According to Pentagon officials, “The system stops unauthorized applications from executing and spots rogue systems on the classified network.”
—Salon‘s Glenn Greenwald covers the UN Special Rapporteur on Torture Juan Mendez’s condemnation of US treatment of Bradley Manning. Greenwald notes Mendez announced in December 2010 that he would be conducting a formal investigation into “the conditions of Bradley Manning’s detention,” which he “endured for the eight months he was held at a Marine brig in Quantico.”
—A petition calling on the Obama Administration to pardon Bradley Manning and support his nomination for the Nobel Peace Prize has been submitted to the White House website. The petition is short and concise.
It declares, “Horrendous acts related to the Iraq War have damaged America. In comparison, this young man Manning supported our very American views of civilization.” It suggests the America’s “most barbaric crimes remain broadly unpunished,” cites the Hadita massacre and torture at Abu Ghraib, and then says Manning contributed to ending American ignorance.
TuffsNotEnuff covered this earlier today with a myFDL post.
—NSA whistleblower Thomas Drake offers words of support for Bradley Manning.
From his interview with Salon‘s Harwood (see above), he is asked if he thinks Manning is a whistleblower and replies:
There is also a lot of what I call false flag arguments with Manning. It took incredible courage, incredible risk. He ended up listening to his conscience. All the other stuff you hear about is a red herring. All the other stuff is personal and it’s misdirection. Remember, the government uses the court of public opinion, just as much if not more so than whistle-blowers. The advantage they had, in my case, remember, I was way behind the 8-ball. In essence they already made like six moves in chess, before I could make a move at all. They already had the upper hand. They had the narrative. They had the charges. They had painted me as a traitor. That I had violated my oath. That I had betrayed my country.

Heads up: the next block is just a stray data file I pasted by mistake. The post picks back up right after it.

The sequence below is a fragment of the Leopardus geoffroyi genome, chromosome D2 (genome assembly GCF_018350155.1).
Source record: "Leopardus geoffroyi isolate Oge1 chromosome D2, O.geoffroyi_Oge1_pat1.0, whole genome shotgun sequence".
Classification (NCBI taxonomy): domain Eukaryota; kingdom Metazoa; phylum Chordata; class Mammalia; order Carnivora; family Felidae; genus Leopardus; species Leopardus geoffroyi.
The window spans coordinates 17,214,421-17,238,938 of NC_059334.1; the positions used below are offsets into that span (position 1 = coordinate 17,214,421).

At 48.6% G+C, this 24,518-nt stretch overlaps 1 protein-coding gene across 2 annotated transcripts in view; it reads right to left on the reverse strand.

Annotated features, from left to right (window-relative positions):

He says Obama is “worse than Bush.” He is “expanding the secrecy regime far beyond what Bush even intended.”
—Democracy Now! produced a segment this morning on the arrest of alleged LulzSec hackers. Of significance is the attention given to the fact that “Sabu” was arrested in June, turned by the FBI and then went to work as an informant. Up until now, he was still engaged in hacktivism with LulzSec. In fact, it is believed he used an FBI-owned computer for the Stratfor hack. The computer could have possibly been used for the transfer of five million emails to WikiLeaks.
Cyber activist Gregg Housh, who appears to have some loose connections to active Anonymous members, appeared in the segment and so did Gabriella Coleman, a professor who is a leading authority on digital media, hackers and the law.
Housh summed up the news from the arrests appropriately:
…[T]he most surprising thing to me, though, was, you know, something that you just mentioned, the fact that theFBI basically allowed LulzSec/Anonymous to hack Stratfor and to dump all that data to WikiLeaks. They pretty much sacrificed Stratfor in the name of hunting down Julian Assange. And that’s the strangest thing of all of this to me so far…
Coleman says it isn’t clear whether this Stratfor hack was a means to entrap Assange and other members of WikiLeaks for eventual arrests, however, that certainly is a possibility.